(My apologies for taking so long between posts, but honestly I've been busy -- among other things getting diagnosed with diabetes as well as working on End Of The Line. Mea culpa.)
A dear friend and I ended up discussing writing the other day. She enjoys my blogs (here and at vampires.com). More she recently got back into writing herself. Given that she asked, I offered some "tricks of the trade" and she suggested I write them down. So...
Let me begin with acknowledging loads and loads of writers have their own such tricks. Many would probably not agree with mine at all. Or approve of some, disapprove of others. Fine. Kindly take what follows as advice only -- consider what I say, then accept or dismiss as you see fit.
First, and this one I see violated time and time again, avoid the passive voice. Read nearly any textbook, business report or form letter for examples of the passive voice. Ditto encyclopedia entries, legal documents of nearly any kind, and far too many works of fiction. "The cat was found by Millie" instead of "Millie found the cat." Nine times out of ten (or more) the passive voice creates boredom. Always? No. In truth, the passive voice can be a stylistic trick, one that creates a powerful effect. "We hold these truths to be self-evident" is in the active voice but the very next clause of that famous quote "that all men are created equal" is passive, yet rings like a bell in the annals of history. Examine it closely, you'll even see why it proved so effective, as well as why it more usually does not. The passive voice gramatically shifts responsibility for the verb away from the subject, often onto the object. A cat is found rather than Millie did the finding. In the Declaration of Independence, the "all men..." clause refers to some kind of Creator, whether natural or supernatural (a fair number of our Founding Fathers were not Christians). So the passive voice nearly always takes focus away from the subject of the sentence, the main character as it were.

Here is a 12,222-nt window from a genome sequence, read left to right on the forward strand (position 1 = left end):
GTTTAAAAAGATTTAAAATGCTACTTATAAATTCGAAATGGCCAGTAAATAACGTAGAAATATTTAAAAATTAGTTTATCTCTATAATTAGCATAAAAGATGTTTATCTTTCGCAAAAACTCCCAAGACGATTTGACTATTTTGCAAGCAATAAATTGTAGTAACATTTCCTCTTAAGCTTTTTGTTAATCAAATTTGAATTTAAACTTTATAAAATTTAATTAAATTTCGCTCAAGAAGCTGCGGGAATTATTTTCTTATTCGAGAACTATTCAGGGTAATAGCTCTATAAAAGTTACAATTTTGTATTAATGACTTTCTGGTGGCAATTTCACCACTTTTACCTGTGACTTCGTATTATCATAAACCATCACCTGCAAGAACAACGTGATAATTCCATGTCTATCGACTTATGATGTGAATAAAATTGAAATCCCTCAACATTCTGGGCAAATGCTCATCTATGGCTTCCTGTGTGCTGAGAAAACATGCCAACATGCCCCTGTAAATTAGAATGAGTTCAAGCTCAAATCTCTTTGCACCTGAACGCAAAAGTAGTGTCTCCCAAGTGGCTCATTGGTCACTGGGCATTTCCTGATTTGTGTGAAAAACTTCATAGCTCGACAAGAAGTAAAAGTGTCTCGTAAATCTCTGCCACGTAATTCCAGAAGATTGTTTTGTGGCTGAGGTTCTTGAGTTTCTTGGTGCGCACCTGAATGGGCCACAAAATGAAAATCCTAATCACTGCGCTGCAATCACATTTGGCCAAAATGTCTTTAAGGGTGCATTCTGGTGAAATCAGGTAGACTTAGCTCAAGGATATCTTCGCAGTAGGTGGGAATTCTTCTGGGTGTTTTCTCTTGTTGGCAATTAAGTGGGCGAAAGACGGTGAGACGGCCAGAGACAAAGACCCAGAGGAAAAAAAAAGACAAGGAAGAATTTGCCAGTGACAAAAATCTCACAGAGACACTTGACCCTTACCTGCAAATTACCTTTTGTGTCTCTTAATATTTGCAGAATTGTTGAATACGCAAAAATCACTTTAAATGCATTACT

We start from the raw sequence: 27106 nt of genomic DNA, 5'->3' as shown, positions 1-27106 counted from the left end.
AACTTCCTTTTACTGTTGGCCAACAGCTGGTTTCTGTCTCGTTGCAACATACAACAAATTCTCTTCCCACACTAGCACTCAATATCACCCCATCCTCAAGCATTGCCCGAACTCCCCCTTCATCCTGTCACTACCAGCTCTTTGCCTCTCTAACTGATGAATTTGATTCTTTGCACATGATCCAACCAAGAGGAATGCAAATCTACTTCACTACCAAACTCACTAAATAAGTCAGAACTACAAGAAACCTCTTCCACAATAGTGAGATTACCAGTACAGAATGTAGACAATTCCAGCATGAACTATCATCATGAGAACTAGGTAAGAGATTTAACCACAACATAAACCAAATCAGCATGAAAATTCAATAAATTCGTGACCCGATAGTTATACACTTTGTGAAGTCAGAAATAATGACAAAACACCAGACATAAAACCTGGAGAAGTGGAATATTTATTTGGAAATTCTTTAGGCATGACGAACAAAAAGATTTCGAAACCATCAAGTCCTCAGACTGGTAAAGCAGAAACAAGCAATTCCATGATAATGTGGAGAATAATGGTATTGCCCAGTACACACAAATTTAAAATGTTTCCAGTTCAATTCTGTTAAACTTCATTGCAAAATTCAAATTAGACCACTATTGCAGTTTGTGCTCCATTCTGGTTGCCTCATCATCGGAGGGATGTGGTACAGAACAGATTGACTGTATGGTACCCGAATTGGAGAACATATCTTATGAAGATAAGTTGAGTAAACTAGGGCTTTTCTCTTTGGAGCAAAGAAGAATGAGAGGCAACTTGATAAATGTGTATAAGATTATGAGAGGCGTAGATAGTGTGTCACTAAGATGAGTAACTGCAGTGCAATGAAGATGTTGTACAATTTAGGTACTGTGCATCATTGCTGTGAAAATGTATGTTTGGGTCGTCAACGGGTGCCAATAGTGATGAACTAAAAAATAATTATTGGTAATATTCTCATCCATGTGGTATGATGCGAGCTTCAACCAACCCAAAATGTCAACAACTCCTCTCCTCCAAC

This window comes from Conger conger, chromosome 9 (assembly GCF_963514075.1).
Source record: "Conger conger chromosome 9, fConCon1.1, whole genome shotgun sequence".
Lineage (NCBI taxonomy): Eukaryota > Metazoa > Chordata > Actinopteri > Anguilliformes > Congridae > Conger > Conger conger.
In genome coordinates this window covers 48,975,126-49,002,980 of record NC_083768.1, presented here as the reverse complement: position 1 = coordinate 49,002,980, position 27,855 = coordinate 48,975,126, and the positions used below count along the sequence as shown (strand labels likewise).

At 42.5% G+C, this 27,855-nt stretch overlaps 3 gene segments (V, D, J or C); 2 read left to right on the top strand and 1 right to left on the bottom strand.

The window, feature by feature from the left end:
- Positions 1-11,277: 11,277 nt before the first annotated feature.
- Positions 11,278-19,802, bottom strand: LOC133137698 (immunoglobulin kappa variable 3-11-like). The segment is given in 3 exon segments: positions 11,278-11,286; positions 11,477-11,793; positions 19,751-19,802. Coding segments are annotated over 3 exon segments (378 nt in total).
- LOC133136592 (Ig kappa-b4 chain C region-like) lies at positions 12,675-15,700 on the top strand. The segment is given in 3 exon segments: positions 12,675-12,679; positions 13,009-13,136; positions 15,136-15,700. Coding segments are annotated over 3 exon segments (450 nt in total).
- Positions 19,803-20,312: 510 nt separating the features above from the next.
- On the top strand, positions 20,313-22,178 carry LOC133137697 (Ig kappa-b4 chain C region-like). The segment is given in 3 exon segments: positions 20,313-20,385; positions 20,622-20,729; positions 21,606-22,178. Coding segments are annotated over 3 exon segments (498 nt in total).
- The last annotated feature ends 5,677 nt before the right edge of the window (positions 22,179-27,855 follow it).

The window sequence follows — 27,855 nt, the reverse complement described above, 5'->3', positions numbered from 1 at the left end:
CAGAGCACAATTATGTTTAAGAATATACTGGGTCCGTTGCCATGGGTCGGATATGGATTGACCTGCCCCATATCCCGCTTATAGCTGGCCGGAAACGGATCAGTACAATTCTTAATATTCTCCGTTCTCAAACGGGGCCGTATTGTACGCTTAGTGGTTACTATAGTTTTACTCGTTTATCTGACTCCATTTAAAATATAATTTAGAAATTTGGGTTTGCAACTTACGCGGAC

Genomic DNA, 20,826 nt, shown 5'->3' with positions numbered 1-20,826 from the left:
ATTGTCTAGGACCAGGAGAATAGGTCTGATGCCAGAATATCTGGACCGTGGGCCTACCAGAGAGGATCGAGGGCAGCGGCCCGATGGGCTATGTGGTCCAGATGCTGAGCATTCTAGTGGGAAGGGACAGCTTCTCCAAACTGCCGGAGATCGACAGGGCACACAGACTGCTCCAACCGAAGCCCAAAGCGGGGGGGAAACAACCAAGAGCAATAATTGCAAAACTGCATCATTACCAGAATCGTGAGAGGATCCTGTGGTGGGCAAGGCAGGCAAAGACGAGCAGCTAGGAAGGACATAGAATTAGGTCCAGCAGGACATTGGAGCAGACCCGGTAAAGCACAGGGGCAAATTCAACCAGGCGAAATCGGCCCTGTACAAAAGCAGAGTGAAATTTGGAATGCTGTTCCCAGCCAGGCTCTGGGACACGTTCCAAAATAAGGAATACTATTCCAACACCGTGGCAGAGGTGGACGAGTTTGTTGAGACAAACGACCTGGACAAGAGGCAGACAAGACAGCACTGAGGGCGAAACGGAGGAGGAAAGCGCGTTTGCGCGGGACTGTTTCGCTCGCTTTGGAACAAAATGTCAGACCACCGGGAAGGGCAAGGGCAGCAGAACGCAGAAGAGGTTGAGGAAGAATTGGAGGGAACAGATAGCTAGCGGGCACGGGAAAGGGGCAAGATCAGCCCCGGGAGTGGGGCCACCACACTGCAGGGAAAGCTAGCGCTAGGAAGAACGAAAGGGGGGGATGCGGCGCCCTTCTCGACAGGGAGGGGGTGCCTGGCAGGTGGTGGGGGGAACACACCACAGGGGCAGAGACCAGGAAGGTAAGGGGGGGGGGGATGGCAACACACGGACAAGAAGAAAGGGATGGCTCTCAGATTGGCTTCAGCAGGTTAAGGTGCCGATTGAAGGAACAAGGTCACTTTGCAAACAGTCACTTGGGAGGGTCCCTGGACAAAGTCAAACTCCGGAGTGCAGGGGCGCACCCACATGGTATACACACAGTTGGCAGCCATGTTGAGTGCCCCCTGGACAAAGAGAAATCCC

Secondly, try to avoid the verb "to be." Which sounds daft. How more fundamental can you get than the verb that denotes existence? And isn't that the very heart of Shakespeare's most famous monologue? Yes and no. "To be or not to be..." functions as a metaphor. In context, Hamlet muses not about existence so much as life versus death, pondering over suicide in the face of life's travails. Kindly note also my recommendation's actual words--"try to avoid" not "never use." I encourage you to try and see for yourself how much more interesting your prose becomes when avoiding that verb. Try to banish it altogether, just as an experiment. Judge the results for yourself. Quite simply, hardly a more dull verb exists in the English language--or at least more over-used to the point of boredom. My own writing improved greatly after taking on this little rule of thumb (not axiom, not holy writ--just a rule of thumb).
Third, I cannot recommend enough varying the length and complexity of sentences. What do I mean? Glad you asked! Consider the simple sentence. Now consider what English teachers call the compound sentence and how useful such things can be. Finally, we really should think on the compound-complex sentence, and while we're at it try to remember how often you come across such things in texts difficult to follow (like academic papers for instance). See what I did? When mentioning each type of sentence type I used an example of same!
Eye iz sew klevur (we all know not to misspell words or mangle grammar right?).
I was also (hopefully) demonstrating why variations generally work better than repetition. A Compound-Complex takes more concentration to understand than a Simple. Putting two or more together might end up beautiful and more accurate, but requires a lot more labor on the part of the reader. Which can work brilliantly! Remember Bilbo's speech at the beginning of Fellowship of the Ring? "I don't know half of you as well as I should like and like less than half of you as well as I should." You can almost see his birthday guests blink a few times. They don't say anything, trying instead to work out whether most of them were just insulted or not. (Yeah, they were.) Now imagine sentences of that complexity piled one on top of the other. Problems. Especially for the reader going through your work for the very first time.
Yet another consideration regarding sentence length--the rhythm of your story. Songs rarely begin with gigantic swelling notes. Listen to particularly stirring songs to hear what I mean. "I Dreamed a Dream" from Les Miserables, for example. Or "Pity The Child" from Chess. Both start slow and soft, building to louder and more complex moments, then returning to quiet in order to give still greater crescendos later. Writers methinks should use a similar model in terms of their own rhythms. Lacking notes and orchestras, we use words. More than words. Sentences, clauses, vocabulary, the passive versus the active voice, etc.
Lastly, a few words about letters with which words begin. Call me picky (go ahead--really, I don't mind) but one major goal in my writing remains readability. Anything that helps achieve that remains a valuable tool. Towards that end, I wrote myself two simple rules:
- Never begin two adjacent sentences with words that begin with the same letter.
- Never begin two adjacent paragraphs with words that begin with the same letter.
Take my words as wisdom or as the eccentric ramblings of a pretentious scribe. Or both. Whatever helps you create the words and works dearest to your writer's heart.
Oh, and Happy New Year!